When You Need Your Girls Because There’s a Problem with Your “Girls”

The year 2017 was a whirlwind for me. With a breast cancer diagnosis in March, four surgeries, and 12 rounds of chemo before the end of the year, I didn’t take much time to process. From the first doctor’s phone call to the final revisions, my husband and I plunged into “fix it” mode. We make a mean, task-oriented machine and can organize ourselves to take care of business in a moment’s notice. And take care of it we did – with the help of God, skilled medical servants, and my tribe. 

Lauren Sparks

Now that I’m several months removed from treatments and firmly entrenched in the monitoring phase, I’m finally starting to take a mental inventory of all that it was and all the ways the big C has changed me. I decided the time had come to read through the diary I kept of my journey. I wrote of fear and tears and decisions and complications, but the resounding theme of my entries was support. First and foremost, my husband was, is, and will for the remainder of his life be, my rock. I fell in love with him all over again watching him lead our children and me through this crisis. But right behind him was an army of women who shored me up to fight this enemy. 

No one led this army, and some never even met each other. They came one by one when I needed them most, but all together they formed a fortress around me. My friends – from high school, college, church, support groups, and my kids’ sports teams joined my mom and sisters in holding me up as I faced each challenge. They brought casseroles, gift cards, coloring books, and best-sellers. They helped with school pick-ups and kids’ activities and household chores. They prayed for me. 

Lauren Sparks

The help was invaluable. But the best gift I got was time. I never went to a chemotherapy session alone. In fact, I had a different friend sign up to take me each time! I nicknamed these women “chemosabes.” Did I NEED them with me? No. But my new routine was anything but routine with a high-ranking member of this army in tow. I dubbed the recliner in the treatment room a sacred place where my girls met me at my most vulnerable. As my healing dripped into my body over long hours of infusion, each girlfriend blessed me with her own unique personality and perspective.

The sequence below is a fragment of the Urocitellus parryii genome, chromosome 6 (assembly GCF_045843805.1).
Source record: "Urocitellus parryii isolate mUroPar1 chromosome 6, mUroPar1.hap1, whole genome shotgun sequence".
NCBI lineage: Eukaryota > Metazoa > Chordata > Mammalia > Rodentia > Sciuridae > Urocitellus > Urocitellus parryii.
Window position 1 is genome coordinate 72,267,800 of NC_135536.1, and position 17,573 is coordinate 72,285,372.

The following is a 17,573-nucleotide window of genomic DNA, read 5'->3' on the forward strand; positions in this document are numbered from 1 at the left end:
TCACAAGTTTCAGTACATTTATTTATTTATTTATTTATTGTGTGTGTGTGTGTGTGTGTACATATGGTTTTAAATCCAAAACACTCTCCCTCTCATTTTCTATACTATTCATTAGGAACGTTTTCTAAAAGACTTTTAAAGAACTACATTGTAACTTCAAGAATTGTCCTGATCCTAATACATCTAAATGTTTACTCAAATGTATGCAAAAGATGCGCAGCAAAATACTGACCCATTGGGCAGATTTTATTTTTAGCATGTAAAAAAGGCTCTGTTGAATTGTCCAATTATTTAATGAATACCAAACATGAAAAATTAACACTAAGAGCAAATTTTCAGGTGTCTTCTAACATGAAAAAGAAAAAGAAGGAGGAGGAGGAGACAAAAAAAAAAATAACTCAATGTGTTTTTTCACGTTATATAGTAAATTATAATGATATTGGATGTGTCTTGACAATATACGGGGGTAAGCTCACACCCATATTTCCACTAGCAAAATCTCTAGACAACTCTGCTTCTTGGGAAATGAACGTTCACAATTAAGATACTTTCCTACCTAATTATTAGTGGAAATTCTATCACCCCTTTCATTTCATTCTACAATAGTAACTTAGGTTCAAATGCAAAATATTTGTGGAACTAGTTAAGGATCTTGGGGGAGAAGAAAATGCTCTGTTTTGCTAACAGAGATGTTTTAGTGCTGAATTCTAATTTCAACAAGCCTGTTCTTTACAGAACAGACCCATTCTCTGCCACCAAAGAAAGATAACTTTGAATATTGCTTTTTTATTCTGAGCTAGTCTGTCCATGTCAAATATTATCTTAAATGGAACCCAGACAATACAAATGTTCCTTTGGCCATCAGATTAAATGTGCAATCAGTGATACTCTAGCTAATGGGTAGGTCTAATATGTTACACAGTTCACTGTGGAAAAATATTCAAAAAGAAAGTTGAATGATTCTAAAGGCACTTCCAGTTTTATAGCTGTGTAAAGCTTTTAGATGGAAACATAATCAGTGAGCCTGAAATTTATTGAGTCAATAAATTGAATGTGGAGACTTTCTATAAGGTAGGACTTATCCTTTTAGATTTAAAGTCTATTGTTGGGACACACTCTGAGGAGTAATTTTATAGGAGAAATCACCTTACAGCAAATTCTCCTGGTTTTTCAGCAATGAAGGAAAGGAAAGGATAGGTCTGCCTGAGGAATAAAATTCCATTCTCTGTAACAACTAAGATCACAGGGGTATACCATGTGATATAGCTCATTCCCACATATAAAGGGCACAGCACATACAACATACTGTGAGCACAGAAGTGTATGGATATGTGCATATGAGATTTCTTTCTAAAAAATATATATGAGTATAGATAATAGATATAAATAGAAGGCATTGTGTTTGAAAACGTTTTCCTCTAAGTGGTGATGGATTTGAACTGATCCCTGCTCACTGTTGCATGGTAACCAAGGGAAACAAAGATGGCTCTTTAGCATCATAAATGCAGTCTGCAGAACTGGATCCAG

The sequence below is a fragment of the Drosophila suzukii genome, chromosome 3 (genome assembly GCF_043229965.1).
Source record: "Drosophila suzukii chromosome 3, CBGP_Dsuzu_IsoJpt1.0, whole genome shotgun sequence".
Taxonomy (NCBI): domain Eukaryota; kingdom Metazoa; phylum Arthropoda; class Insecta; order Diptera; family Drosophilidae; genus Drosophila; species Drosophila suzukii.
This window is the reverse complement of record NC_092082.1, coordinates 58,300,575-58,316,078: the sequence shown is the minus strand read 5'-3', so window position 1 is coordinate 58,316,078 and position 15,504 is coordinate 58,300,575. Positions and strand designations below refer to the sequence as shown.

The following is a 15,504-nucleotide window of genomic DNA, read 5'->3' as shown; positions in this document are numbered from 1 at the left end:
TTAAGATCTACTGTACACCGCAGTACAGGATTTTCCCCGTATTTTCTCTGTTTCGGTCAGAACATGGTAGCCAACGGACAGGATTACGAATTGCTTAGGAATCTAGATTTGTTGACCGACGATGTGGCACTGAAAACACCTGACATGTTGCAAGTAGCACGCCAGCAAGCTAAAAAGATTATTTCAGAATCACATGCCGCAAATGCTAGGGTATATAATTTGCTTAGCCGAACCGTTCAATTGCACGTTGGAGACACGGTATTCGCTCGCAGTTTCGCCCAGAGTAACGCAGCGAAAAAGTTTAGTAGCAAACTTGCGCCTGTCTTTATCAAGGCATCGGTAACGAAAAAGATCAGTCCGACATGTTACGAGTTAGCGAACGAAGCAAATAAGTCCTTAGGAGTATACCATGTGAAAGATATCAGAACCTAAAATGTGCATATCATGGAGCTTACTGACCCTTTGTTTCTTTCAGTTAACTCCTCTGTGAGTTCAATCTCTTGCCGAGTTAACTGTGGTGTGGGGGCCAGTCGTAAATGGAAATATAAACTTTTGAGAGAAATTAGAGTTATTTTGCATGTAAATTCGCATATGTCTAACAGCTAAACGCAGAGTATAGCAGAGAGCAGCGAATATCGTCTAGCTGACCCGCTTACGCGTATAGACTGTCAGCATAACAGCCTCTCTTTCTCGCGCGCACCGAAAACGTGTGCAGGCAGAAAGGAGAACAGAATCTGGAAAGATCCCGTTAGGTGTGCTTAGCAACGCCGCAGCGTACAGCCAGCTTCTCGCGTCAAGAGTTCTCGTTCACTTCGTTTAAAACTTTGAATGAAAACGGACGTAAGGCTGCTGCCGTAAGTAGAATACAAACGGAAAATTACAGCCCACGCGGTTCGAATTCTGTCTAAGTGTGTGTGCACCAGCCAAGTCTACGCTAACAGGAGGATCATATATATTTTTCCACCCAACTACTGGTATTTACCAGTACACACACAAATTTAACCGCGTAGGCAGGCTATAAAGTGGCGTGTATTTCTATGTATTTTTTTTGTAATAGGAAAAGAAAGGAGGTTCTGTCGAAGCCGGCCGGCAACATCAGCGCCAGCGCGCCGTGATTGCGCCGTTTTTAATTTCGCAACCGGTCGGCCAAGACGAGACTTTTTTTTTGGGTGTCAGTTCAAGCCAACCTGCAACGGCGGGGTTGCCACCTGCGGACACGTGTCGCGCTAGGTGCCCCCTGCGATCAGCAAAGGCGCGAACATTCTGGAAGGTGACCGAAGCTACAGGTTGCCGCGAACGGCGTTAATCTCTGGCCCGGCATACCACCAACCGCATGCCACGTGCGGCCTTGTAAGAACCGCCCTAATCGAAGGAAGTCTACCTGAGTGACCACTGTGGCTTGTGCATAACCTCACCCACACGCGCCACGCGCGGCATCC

My twin sister brought her laptop and worked from the doctor’s office while giving me her support and encouragement. My mom did needlework while I read a book. One friend (who I swear has the spiritual gift of humor, don’t tell me it’s not one) read Would You Rather cards until I could barely breathe from the laughter. Several patients involved themselves in the game. I didn’t even know this girl that well, but after those hours, I knew I wanted to. My younger sister, who had to find a sitter for her kids so she could join me, came bearing a “lovey” from my sweet toddler niece. She declared that I needed it now more than she did. My sister also held me as I cried during one of my lowest, most tired, and worn-out moments. 

I had more friends volunteer to sit with me than I had appointments. So some just came and sat on my couch or brought lunch to my house when I still lacked the strength or energy to get out of my pajamas. My girlfriends were the bright spot in an otherwise tough and scary season. 

The statistics on breast cancer are such that I know if you haven’t experienced it yourself, you know someone who has or is experiencing it. If the battle is personal for you, reach out to your girls. Who else can make you laugh about your new boobs or your changed sex life? And who better to help you accessorize your baby-bald head? If you know someone dealing with this diagnosis, start brainstorming now about how you can help. You don’t have to be a gourmet cook or a good nursemaid. Parking your butt in the seat next to her may be all she needs. 

Check your “girls,” and then check IN with your girls. You might save your life or make someone else’s. 

Lauren Sparks Headshot

Lauren is a wife and mom to two daughters – one with special needs – and one bonus son. She lives, worships Jesus, and teaches yoga in the Dallas, Texas area. She shares her adventures, victories, and flub-ups from her laptop at laurensparks.net. Follow her on Facebook, Twitter, Instagram, and Pinterest.

7 COMMENTS

  1. Lauren, I love this play on the word “Girls” It is so true, we need our girlfriends anytime we are walking through difficulties, but our girlfriends will better understand us when we have issues with our girls. Thank you for sharing your journey with us. Hugs and Blessings

  2. Filled with such encouragement of how to be a friend in deed. Thanks for sharing, Lauren. I’m so glad you are ‘firmly entrenched in the monitoring phase’ now. To God be the glory!

  3. Love, love, LOVE this!! Thank you for sharing your journey with us, Lauren! We do NEED our friends! Life is just so much better with them. And some things, even the best of men in our lives, don’t quite “get.” I’m so glad that you are healthy, and able to share the importance of the gift of friendship in the midst of the hard. And you better BELIEVE humor is most definitely a spiritual gift!! 😉

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